Grand Mound is a site of deep historic and rich cultural significance. Located along the Rainy River near International Falls, it comprises five sacred burial mounds, ancient villages, and sturgeon fishing sites developed approximately 2,000 years ago. The Minnesota Historical Society (MNHS) acquired the historic site in 1970 but it has been closed to the public since 2002.
The Minnesota Historical Society (MNHS) decided in October 2018 to keep the Grand Mound Historic Site closed to the general public, following the wishes of descendants of Native Americans who are buried at the sacred site. The site will be accessible to Native Americans for ceremonial and educational purposes.
“This site is first and foremost a burial ground with thousands of human remains still interred there,” said Joe Horse Capture, director of Native American Initiatives at MNHS. “This decision honors Native ancestors and ensures respect for Native American culture and history.”
MNHS will continue to preserve the mounds while working toward a long-range plan for the site’s future that includes the possible transfer of the site to a Native American tribe or tribes. In the immediate future, MNHS will research options regarding the future of the site’s visitor center, and staff will work with both Native and non-Native stakeholders to develop educational outreach opportunities to share the history of Grand Mound with the general public.
“Grand Mound is part of an interconnected line of burial mounds that runs for 90 miles along the Canadian and U.S. sides of the Rainy River,” said Kent Whitworth, MNHS director and CEO. “The historical importance of this site cannot be understated, but we must protect it and provide education while also ensuring that Native people can care for the place where their ancestors lie.”
MNHS acquired Grand Mound in 1970, opened a visitor center in 1976, and operated it as a publicly accessible historic site until 2002 when budget cuts forced its closure. Since then, MNHS has continued to maintain preservation and security of the historic site while exploring options for its future.
In 2014, MNHS began the most recent effort to engage community members about the site, speaking with business, civic, educational and cultural leaders from International Falls and Koochiching County as well as Native American and Canadian First Nations peoples. In 2017, MNHS expanded Native American engagement to include all seven Ojibwe and four Dakota tribes in Minnesota, as well as exiled communities and Native Americans outside the state who have a cultural connection to Grand Mound. A total of 18 Native communities provided feedback. Across the board, both Native and non-Native stakeholders repeatedly expressed the importance of preserving and educating the public about Grand Mound.
In October 2018 the MNHS Executive Council (board) reviewed and approved a report (PDF) summarizing that engagement and recommending the site remain closed to the general public, except for access by Native Americans for ceremonial and educational purposes.
Grand Mound Historic Site is one of 25 National Historic Landmarks in Minnesota.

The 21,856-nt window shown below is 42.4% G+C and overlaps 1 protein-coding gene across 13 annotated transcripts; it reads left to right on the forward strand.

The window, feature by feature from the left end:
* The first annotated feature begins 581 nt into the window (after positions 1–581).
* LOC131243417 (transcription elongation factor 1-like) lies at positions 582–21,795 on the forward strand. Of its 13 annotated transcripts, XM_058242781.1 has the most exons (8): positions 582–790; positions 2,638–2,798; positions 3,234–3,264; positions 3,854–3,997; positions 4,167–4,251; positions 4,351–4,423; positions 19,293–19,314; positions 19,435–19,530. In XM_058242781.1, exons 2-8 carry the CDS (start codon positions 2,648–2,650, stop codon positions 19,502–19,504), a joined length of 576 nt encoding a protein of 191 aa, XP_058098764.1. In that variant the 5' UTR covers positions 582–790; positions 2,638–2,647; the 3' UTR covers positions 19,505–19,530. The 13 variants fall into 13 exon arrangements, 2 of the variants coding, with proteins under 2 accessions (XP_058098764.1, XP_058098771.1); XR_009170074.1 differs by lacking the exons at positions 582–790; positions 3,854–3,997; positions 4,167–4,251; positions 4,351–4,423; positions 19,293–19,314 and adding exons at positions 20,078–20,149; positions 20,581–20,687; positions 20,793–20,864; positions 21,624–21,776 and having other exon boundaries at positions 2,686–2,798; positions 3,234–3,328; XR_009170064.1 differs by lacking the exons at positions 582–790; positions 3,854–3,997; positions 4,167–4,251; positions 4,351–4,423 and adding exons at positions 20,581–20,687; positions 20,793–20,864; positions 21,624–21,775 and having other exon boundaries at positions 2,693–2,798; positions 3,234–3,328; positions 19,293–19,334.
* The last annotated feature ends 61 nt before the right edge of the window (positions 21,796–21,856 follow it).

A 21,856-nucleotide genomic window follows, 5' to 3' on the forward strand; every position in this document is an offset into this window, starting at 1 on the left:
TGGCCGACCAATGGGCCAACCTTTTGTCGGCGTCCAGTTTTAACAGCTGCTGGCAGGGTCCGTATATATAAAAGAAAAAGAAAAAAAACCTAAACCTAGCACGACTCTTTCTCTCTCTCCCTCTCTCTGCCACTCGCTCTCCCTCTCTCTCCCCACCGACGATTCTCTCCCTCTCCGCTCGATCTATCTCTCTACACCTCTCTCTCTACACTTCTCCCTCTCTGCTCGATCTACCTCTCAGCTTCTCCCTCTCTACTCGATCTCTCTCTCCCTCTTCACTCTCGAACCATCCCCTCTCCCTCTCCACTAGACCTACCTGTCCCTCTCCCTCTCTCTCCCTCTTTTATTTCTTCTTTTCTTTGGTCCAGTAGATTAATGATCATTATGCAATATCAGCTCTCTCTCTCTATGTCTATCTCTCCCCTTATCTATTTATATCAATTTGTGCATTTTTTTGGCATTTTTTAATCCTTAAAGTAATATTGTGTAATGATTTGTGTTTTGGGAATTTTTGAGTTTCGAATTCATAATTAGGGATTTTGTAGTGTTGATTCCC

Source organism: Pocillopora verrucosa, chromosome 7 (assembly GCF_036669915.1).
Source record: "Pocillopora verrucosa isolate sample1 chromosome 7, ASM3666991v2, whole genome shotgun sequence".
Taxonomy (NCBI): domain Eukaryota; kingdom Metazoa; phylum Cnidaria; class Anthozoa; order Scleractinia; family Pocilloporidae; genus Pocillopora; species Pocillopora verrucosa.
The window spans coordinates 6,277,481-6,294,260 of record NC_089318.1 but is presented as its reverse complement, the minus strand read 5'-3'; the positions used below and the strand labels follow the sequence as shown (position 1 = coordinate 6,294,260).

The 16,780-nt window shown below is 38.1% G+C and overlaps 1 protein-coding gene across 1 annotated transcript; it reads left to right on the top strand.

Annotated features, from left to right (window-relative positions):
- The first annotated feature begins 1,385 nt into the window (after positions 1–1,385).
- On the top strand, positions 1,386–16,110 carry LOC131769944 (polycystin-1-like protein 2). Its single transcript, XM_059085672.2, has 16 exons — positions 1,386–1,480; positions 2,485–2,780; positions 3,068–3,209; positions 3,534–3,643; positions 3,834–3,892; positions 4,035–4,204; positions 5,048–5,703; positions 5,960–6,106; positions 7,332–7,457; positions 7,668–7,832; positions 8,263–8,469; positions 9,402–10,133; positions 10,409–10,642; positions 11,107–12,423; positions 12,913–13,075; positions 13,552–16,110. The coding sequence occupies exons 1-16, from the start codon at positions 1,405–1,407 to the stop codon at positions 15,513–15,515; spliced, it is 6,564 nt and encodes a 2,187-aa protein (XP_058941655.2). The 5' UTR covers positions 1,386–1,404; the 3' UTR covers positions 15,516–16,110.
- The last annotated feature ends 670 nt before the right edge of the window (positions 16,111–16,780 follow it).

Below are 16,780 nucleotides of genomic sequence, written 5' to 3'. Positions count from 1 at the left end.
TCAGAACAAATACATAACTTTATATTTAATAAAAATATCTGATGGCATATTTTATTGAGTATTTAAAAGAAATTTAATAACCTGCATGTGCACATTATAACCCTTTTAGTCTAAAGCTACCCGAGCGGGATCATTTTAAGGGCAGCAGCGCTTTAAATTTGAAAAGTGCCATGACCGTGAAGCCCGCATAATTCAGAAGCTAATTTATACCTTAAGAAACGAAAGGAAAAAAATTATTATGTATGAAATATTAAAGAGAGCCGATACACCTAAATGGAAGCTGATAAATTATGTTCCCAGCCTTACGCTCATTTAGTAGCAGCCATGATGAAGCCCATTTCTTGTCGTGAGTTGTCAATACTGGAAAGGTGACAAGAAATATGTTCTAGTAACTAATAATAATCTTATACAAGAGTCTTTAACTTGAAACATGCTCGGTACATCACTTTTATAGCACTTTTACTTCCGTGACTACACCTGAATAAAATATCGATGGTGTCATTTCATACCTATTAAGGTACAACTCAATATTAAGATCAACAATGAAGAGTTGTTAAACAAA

The largest of the five mounds is 25 feet high and 140 feet long. It is:
- Minnesota’s largest Native American earthwork
- the largest surviving “prehistoric” structure in the Upper Midwest
- the only effigy mound of this type in Minnesota
Some interpret the mound’s unique diamond shape and long “tail” to be a muskrat or serpent. While most mounds were built in high elevations, Grand Mound was built in a floodplain close to the Rainy and Big Fork Rivers.
Grand Mound Historic Site is part of a chain of more than 20 burial mounds that runs for 90 miles along the Canadian and U.S. sides of the Rainy River.
Regional context: Grand Mound and other features, both natural and constructed
Grand Mound Historic Site map
This interconnected cultural landscape also includes sturgeon fishing sites and seasonal villages. Grand Mound’s village site was a spring gathering place for the harvest of spawning fish and a spiritual center for Indigenous peoples.
At the beginning of the Woodland Period (200 BCE-650 CE) the Laurel Culture inhabited an area stretching across today’s northern Minnesota, the section of Ontario along Lake Superior, and portions of Manitoba and Saskatchewan. Archaeologists tell us that the Laurel Native Americans built Grand Mound and other mounds along the Rainy River, most likely to honor their dead.
Although it is not exactly known who the descendants of the Laurel Culture are today, research tells us that they may have been Algonquian speaking groups that could include the Cree, Blackfeet, and A’aninin (Gros Ventre); tribes that are now located north and west of Minnesota. The Nakoda’s (Assiniboine) ancestors may have interacted with the area prior to European contact.
There are also other non-Algonquian speaking tribal groups that could have ancestral tries to the site. Traditional Dakota stories also say they have had some interaction with Grand Mound over time. With the shifting of tribal groups during western expansion, many tribal groups were displaced over hundreds of years. The Ojibwe migration story tells us that they came to the area, including Minnesota, 500 years ago.